Flint Facing More Pain as Mortgage Firms Require Proof of Safe Water

Federal State Of Emergency Declared In Flint, Michigan Over Contaminated Water Supply
FLINT, MI - JANUARY 21: Fred the handyman explains the new water filter to Terrence Tyler at their residence in Shiloh Commons January 21, 2016 in Flint, Michigan. The city's water supply had been contaminated by lead after a switch from Lake Huron to the Flint river as a source in April, 2014. At a local fire station, residents were provided with water testing jugs, filters and clean water brought in by the National Guard. Residents also brought in water samples from their homes which would be sent out for lead testing. (Photo by Sarah Rice/Getty Images)
Photograph by Sarah Rice—Getty Images

Flint residents have a new wrinkle to worry about after learning that their drinking water had been poisoned with lead.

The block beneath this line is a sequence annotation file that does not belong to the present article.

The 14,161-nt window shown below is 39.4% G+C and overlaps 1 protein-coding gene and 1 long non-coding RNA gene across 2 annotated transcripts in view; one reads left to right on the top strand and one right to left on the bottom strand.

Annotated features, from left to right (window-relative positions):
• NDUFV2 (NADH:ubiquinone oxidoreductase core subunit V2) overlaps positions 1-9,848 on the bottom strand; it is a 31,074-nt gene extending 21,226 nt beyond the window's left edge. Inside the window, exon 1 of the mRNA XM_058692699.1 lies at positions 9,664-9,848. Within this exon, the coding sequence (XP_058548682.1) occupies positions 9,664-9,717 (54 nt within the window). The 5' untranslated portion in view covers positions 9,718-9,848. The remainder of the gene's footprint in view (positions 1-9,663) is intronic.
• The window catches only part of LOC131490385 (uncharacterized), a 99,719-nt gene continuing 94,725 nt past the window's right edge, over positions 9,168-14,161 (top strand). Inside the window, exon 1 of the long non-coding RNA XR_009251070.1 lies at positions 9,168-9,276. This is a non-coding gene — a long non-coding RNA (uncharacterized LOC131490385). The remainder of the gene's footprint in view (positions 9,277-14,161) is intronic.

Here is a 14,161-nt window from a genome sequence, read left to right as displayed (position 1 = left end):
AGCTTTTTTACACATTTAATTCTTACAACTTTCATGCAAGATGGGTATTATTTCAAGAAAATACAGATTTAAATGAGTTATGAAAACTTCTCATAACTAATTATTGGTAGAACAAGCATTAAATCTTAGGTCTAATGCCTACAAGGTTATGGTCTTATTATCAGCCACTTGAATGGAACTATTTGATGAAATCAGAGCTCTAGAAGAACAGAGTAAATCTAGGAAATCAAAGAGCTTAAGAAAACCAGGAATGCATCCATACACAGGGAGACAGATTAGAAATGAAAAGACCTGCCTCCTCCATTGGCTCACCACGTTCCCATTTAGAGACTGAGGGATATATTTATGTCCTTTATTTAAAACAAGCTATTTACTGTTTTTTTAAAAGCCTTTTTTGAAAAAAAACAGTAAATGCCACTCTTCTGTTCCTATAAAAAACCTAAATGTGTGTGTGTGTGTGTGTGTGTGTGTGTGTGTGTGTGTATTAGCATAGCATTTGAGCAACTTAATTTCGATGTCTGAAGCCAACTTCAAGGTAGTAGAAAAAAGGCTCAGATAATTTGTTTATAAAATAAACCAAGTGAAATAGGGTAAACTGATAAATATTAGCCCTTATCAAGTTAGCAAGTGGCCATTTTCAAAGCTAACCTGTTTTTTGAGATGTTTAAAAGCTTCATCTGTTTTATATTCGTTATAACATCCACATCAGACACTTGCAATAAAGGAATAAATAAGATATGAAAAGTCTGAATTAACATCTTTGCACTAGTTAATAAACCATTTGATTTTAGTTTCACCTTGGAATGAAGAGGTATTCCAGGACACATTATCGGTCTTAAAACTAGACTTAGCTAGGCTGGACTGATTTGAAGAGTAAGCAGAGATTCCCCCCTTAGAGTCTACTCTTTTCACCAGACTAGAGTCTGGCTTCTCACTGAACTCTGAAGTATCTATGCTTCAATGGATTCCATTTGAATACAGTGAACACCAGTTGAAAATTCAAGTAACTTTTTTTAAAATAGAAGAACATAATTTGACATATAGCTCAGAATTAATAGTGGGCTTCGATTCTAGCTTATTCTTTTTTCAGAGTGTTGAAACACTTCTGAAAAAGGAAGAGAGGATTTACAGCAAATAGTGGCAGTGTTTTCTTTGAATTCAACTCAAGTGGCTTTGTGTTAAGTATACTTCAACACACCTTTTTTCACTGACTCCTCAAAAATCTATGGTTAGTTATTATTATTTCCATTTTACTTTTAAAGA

Mortgage lenders including Michigan Mutual are now demanding that prospective home-buyers prove that a property is free of contamination in order to receive a loan, according to The Wall Street Journal. The demand could further bring down home prices across the economically depressed city.

President Obama declared a national state of emergency in the city, which lies just outside Detroit, in January. In a 2014 move designed to cut costs, Flint detached from the Detroit water supply and began drawing water from the Flint River. The river water corroded Flint’s lead pipes, resulting in lead levels that, in some cases, exceeded the necessary criteria to be considered toxic waste. The city was reattached to the Detroit water supply in October 2015, but with its infrastructure of pipes damaged, the water is still not potable.


It’s common for banks to require that a house meet basic standards of livability in order to offer a mortgage on it. But since most Flint residents were hooked up to the contaminated supply, mortgage lenders have been alerting local loan officials that borrowers would need to obtain a test proving the potability of their water. The government agency that backs mortgages to borrowers with poor credit, the Federal Housing Administration, also requires that houses have drinkable water.

Fortune has contacted Michigan Mutual for comment and will update this story if it responds.

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